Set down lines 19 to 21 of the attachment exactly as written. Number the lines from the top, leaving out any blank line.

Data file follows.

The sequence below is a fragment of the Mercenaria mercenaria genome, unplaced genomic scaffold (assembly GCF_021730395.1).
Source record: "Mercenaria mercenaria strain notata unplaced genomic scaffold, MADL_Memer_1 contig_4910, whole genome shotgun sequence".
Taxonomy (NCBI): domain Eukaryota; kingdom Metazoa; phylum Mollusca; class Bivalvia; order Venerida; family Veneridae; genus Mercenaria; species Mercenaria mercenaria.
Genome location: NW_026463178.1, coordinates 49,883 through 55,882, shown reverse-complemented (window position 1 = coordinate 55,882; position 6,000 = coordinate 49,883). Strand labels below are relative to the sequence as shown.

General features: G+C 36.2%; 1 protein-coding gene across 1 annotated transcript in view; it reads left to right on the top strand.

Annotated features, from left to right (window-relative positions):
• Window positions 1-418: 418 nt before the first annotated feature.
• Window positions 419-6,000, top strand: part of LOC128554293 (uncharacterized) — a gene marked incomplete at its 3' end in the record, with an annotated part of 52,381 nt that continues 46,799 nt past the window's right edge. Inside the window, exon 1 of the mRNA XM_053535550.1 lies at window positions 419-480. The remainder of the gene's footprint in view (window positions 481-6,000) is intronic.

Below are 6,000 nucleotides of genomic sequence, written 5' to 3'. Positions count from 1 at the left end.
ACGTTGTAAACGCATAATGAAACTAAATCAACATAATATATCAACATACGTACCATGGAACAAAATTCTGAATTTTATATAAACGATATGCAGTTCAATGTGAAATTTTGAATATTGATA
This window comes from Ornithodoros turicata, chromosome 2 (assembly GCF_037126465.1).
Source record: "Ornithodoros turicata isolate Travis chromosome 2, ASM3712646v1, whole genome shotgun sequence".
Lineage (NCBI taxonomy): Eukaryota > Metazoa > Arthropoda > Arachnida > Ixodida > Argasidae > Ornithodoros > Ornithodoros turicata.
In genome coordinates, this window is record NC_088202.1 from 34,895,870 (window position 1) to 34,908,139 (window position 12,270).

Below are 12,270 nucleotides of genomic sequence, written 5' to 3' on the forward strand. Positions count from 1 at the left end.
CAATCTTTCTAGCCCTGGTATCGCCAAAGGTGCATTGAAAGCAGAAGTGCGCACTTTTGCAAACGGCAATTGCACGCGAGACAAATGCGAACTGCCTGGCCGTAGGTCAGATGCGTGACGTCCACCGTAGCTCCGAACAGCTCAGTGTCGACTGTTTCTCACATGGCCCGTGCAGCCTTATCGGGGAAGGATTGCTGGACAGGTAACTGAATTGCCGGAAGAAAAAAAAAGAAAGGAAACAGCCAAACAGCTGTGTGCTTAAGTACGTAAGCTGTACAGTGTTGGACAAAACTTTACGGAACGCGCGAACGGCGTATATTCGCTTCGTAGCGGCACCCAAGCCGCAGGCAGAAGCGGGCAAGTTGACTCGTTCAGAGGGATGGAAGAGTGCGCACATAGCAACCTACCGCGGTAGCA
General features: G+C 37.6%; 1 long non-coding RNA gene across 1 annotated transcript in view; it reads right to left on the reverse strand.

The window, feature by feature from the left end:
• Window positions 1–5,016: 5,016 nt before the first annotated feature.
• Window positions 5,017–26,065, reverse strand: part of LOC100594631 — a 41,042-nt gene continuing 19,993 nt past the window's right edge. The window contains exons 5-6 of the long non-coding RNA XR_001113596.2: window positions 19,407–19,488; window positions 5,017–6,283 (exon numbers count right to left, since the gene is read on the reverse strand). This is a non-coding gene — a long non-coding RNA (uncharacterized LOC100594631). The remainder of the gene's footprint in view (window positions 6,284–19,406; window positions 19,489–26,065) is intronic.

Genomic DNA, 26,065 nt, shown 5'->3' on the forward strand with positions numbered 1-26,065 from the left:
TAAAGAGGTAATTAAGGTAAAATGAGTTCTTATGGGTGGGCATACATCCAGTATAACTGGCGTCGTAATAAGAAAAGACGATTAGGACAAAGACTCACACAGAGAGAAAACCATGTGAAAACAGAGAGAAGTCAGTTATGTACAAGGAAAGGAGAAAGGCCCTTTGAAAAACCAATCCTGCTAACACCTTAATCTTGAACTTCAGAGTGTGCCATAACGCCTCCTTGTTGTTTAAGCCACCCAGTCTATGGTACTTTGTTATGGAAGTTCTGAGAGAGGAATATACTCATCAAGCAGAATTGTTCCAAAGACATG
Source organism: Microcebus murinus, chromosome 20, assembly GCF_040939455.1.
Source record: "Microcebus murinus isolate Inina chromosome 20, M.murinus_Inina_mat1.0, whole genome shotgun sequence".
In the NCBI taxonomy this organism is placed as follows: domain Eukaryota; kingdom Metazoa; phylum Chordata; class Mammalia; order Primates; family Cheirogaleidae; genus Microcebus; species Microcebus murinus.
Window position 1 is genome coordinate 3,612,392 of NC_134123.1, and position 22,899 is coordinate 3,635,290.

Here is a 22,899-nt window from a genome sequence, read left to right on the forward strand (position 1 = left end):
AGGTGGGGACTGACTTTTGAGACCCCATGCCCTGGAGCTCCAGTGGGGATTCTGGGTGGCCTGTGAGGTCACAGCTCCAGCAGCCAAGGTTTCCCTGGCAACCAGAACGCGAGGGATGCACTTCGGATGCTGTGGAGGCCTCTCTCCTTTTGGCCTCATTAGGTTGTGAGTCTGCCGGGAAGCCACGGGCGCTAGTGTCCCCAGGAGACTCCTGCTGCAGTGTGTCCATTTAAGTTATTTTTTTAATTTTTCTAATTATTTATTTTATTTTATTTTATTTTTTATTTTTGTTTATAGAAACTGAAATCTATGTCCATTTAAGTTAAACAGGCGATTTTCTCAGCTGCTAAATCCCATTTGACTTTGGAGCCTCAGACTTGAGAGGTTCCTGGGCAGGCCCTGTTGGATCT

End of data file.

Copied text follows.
• Window positions 1–5,016: 5,016 nt before the first annotated feature.
• Window positions 5,017–26,065, reverse strand: part of LOC100594631 — a 41,042-nt gene continuing 19,993 nt past the window's right edge. The window contains exons 5-6 of the long non-coding RNA XR_001113596.2: window positions 19,407–19,488; window positions 5,017–6,283 (exon numbers count right to left, since the gene is read on the reverse strand). This is a non-coding gene — a long non-coding RNA (uncharacterized LOC100594631). The remainder of the gene's footprint in view (window positions 6,284–19,406; window positions 19,489–26,065) is intronic.

Genomic DNA, 26,065 nt, shown 5'->3' on the forward strand with positions numbered 1-26,065 from the left: